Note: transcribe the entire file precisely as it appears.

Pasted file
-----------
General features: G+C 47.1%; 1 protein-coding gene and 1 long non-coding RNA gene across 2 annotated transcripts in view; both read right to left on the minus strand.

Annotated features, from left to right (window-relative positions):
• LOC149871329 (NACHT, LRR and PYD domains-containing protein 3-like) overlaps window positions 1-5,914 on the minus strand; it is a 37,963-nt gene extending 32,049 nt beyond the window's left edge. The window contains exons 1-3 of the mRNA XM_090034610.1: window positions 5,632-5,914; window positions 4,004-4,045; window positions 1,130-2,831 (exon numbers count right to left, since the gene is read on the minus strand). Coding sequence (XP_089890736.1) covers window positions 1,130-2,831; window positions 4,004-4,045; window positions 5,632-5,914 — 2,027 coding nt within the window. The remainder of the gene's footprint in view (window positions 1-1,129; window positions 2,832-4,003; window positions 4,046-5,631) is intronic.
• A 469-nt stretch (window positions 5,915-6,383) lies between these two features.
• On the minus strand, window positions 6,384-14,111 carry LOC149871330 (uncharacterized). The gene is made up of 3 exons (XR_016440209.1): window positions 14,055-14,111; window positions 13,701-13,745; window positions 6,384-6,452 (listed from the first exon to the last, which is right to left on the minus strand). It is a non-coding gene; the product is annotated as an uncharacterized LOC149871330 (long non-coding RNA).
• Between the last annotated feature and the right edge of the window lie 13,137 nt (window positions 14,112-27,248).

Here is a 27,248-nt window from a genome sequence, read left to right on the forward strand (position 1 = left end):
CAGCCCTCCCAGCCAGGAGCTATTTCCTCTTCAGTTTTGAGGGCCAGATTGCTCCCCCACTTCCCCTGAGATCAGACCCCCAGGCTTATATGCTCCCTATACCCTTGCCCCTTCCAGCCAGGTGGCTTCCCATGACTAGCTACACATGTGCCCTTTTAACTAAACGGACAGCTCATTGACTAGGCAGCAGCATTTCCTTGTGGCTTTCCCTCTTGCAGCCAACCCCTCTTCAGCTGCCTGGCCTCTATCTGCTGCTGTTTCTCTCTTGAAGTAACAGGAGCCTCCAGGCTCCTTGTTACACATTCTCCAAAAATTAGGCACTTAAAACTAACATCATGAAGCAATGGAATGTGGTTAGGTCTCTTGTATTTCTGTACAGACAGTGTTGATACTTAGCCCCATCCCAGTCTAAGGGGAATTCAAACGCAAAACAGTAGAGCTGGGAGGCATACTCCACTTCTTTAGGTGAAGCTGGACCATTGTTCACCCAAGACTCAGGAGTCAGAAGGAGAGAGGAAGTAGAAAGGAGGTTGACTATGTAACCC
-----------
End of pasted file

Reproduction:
General features: G+C 47.1%; 1 protein-coding gene and 1 long non-coding RNA gene across 2 annotated transcripts in view; both read right to left on the minus strand.

Annotated features, from left to right (window-relative positions):
• LOC149871329 (NACHT, LRR and PYD domains-containing protein 3-like) overlaps window positions 1-5,914 on the minus strand; it is a 37,963-nt gene extending 32,049 nt beyond the window's left edge. The window contains exons 1-3 of the mRNA XM_090034610.1: window positions 5,632-5,914; window positions 4,004-4,045; window positions 1,130-2,831 (exon numbers count right to left, since the gene is read on the minus strand). Coding sequence (XP_089890736.1) covers window positions 1,130-2,831; window positions 4,004-4,045; window positions 5,632-5,914 — 2,027 coding nt within the window. The remainder of the gene's footprint in view (window positions 1-1,129; window positions 2,832-4,003; window positions 4,046-5,631) is intronic.
• A 469-nt stretch (window positions 5,915-6,383) lies between these two features.
• On the minus strand, window positions 6,384-14,111 carry LOC149871330 (uncharacterized). The gene is made up of 3 exons (XR_016440209.1): window positions 14,055-14,111; window positions 13,701-13,745; window positions 6,384-6,452 (listed from the first exon to the last, which is right to left on the minus strand). It is a non-coding gene; the product is annotated as an uncharacterized LOC149871330 (long non-coding RNA).
• Between the last annotated feature and the right edge of the window lie 13,137 nt (window positions 14,112-27,248).

Here is a 27,248-nt window from a genome sequence, read left to right on the forward strand (position 1 = left end):
CAGCCCTCCCAGCCAGGAGCTATTTCCTCTTCAGTTTTGAGGGCCAGATTGCTCCCCCACTTCCCCTGAGATCAGACCCCCAGGCTTATATGCTCCCTATACCCTTGCCCCTTCCAGCCAGGTGGCTTCCCATGACTAGCTACACATGTGCCCTTTTAACTAAACGGACAGCTCATTGACTAGGCAGCAGCATTTCCTTGTGGCTTTCCCTCTTGCAGCCAACCCCTCTTCAGCTGCCTGGCCTCTATCTGCTGCTGTTTCTCTCTTGAAGTAACAGGAGCCTCCAGGCTCCTTGTTACACATTCTCCAAAAATTAGGCACTTAAAACTAACATCATGAAGCAATGGAATGTGGTTAGGTCTCTTGTATTTCTGTACAGACAGTGTTGATACTTAGCCCCATCCCAGTCTAAGGGGAATTCAAACGCAAAACAGTAGAGCTGGGAGGCATACTCCACTTCTTTAGGTGAAGCTGGACCATTGTTCACCCAAGACTCAGGAGTCAGAAGGAGAGAGGAAGTAGAAAGGAGGTTGACTATGTAACCC